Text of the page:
September 13, 1999, Page B8
Latest Problem Is Return of Recycling Issue
Coca-Cola has had its share of bad publicity lately, from a contaminated-drinks scare in Europe to cries of foul play from antitrust regulators around the world. Now a recycling-activist group has been added to the list.
The Grass Roots Recycling Network, an organization uniting recycling activists around the country, went public last month with a campaign to persuade Coke to live up to a 1990 promise to use recycled material in the billions of plastic bottles it uses every year.
The network insists its ads, which have been prominently placed in The Wall Street Journal's print edition and the New York Times, weren't timed to take advantage of Coke's reams of other bad news. "This has nothing to do with Belgium," says Bill Sheehan, the organization's network coordinator in Athens, Ga., referring to the massive product recall Coke was forced to undertake in Europe this summer after hundreds of people claimed its products had made them sick.
The network (www.grrn.org) says it has been waging its campaign for more than two years. It is upping the ante now, it says, because Coke has failed to relent.
The thought of garbage dumps overflowing with discarded plastic bottles is surely an unpleasant one. But why pick on Coke? It is scarcely the only company to eschew recycled plastic in its packaging. Most of the rest of the soft-drink industry, including archrival PepsiCo, does too, according to the National Soft Drink Association in Washington.
The network says it is singling out Coke simply because it is the market leader, both in the U.S. and world-wide. "Pepsi's no better," Mr. Sheehan concedes. "But if Coke keeps its promise and sells soda in recycled plastic, we believe the rest of the industry will have to follow suit."
Picking on the big guy to make a point is nothing new. And the logic isn't hard to understand, either. Most of these groups have limited funds, and people are only going to support a cause they can embrace. So picking one company serves both ends. "You always pick on the winner," says Allen Adamson, managing director of Landor Associates, a branding consultancy in New York. "If you've got one shot to take, the rule of thumb is you always try to get the biggest bang for your buck."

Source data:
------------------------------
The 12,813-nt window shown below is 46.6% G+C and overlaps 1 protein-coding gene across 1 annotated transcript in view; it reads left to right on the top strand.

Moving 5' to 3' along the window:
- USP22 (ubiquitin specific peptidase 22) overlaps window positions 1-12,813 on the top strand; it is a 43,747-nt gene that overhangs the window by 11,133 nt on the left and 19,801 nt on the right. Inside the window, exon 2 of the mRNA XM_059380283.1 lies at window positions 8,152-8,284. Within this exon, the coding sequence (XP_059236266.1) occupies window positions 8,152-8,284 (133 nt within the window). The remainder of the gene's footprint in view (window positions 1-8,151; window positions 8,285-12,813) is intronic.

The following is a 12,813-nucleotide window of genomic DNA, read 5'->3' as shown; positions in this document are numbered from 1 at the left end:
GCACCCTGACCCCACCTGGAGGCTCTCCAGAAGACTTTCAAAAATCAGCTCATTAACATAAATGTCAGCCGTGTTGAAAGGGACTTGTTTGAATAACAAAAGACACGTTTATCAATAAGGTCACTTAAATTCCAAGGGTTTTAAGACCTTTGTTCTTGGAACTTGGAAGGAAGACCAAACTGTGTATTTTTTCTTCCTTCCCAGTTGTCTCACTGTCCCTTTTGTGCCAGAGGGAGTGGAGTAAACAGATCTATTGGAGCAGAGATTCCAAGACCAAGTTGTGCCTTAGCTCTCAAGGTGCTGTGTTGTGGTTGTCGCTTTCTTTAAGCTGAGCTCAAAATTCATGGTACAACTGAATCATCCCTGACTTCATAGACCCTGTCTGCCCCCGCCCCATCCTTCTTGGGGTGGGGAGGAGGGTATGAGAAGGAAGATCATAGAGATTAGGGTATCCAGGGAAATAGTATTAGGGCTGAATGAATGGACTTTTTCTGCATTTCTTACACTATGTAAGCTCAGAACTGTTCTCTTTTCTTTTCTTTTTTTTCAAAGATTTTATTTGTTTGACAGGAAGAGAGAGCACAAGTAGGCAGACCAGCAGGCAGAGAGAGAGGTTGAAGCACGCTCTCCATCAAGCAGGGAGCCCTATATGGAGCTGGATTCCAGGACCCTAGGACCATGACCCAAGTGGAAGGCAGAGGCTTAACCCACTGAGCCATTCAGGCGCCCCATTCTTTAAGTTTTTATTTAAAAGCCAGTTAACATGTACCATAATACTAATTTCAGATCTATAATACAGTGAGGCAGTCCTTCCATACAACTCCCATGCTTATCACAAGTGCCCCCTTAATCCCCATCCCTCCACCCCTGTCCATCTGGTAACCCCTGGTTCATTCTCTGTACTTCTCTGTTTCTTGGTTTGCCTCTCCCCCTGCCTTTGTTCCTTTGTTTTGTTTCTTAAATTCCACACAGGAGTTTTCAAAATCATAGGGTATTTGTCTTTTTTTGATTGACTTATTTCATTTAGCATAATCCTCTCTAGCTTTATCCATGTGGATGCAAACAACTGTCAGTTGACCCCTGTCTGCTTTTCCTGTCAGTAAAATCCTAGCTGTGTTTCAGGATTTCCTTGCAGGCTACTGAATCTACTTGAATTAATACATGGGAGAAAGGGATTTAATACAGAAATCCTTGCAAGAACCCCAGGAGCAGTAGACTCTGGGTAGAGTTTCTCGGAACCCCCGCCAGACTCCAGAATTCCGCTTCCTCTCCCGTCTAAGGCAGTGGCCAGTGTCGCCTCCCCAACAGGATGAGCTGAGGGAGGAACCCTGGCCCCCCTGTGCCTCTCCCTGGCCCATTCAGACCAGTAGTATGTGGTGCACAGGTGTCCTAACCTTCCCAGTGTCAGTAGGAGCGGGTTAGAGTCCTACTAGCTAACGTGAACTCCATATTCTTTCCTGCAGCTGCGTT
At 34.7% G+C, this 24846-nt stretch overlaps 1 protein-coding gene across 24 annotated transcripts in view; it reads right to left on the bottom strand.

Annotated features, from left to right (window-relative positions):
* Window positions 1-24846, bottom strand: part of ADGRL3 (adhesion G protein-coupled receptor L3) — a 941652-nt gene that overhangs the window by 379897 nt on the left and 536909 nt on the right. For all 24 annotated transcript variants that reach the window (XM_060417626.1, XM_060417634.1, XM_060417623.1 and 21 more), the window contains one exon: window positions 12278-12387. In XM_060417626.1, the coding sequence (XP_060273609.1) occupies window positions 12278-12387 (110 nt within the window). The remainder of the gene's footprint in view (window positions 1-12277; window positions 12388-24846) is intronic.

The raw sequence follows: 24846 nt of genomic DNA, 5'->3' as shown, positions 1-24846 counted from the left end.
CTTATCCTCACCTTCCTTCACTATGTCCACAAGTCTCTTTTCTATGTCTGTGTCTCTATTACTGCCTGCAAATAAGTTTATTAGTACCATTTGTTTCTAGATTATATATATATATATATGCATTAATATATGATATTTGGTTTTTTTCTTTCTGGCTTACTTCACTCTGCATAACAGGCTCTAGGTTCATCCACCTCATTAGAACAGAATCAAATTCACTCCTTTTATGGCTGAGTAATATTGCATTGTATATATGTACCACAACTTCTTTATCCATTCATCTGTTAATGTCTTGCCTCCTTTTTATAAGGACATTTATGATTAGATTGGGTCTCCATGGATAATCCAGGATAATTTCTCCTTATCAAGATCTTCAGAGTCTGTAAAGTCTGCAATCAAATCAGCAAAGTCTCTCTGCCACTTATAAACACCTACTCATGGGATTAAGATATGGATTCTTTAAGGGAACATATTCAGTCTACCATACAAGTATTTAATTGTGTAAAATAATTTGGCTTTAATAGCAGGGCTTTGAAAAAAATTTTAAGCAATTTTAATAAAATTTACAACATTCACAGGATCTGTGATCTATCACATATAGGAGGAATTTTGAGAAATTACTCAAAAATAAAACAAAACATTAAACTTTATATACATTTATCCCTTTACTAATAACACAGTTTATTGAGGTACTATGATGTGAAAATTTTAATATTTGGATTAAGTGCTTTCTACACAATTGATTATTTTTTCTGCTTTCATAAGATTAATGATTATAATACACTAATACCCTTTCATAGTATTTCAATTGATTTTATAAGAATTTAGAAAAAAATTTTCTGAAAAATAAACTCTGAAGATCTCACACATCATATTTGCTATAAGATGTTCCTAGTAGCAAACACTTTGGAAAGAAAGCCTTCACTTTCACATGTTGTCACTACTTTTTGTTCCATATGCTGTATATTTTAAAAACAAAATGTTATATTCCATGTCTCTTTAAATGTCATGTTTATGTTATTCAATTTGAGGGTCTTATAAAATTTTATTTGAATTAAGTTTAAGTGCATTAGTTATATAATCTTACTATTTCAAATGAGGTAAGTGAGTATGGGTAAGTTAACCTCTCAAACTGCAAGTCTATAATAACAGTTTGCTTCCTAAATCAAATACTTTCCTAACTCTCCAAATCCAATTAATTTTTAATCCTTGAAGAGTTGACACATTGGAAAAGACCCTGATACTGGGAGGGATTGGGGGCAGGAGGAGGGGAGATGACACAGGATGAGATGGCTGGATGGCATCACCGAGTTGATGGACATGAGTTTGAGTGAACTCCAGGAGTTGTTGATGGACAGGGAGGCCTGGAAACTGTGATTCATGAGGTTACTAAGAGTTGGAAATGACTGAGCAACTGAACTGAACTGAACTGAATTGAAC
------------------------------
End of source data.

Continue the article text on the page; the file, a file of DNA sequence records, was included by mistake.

The network is going just for that. The ad targets not just Coke, the company, but also homes in on Chairman and Chief Executive, M. Douglas Ivester. The ad campaign is paid for with a $60,000 grant from the Florence Fund, a Washington nonprofit started earlier this year to fund environmental organizations and other public-interest groups. The Florence Fund has helped the network place the ads strategically on the opinion page of the New York Times to be read by decision makers, notes Mr. Sheehan.
Mr. Ivester's smiling portrait appears on the ads. Just under his photo a recent version carries a quote from a nine-year-old girl: "Dear Mr. Ivester: Why do you hurt the Earth when it's so easy not to?" Other versions of the ad carry Mr. Ivester's 1998 compensation, as well as public statements from 1990 and 1991 touting Coke's new bottles with recycled plastic.
The ads urge readers to call a Coke 800 consumer-information number and also print the company's investor-relations e-mail address.
After launching the recycled-plastic bottle in 1990, Coke quietly stopped using it a few years later, saying it wasn't cost effective. Pepsi did the same with its recycled bottles. The network argues that Coke and other soft-drink companies are hurting the market price for recycled plastic by not buying material for their own needs, even though demand for recycled plastic for other uses, such as clothing and carpet, is high. The network also says using recycled plastic would cost Coke only a fraction of a penny per bottle.
Coke's defenders note that recycled plastic of the quality needed for beverages is more costly than virgin plastic.
Coke itself appears to be taking the deluge in stride. "This is the price you pay sometimes for being the industry leader," says Bill Hensel, a Coke spokesman. "We have been the industry leader for many years in developing packaging technologies that are environmentally friendly, be it glass, aluminum or plastic."
Hensel says Coke has spent about $10 million since the mid-1990s searching
for ways to reintroduce recycled material. Coke currently is using some
recycled material, he says, although he declines to estimate how much.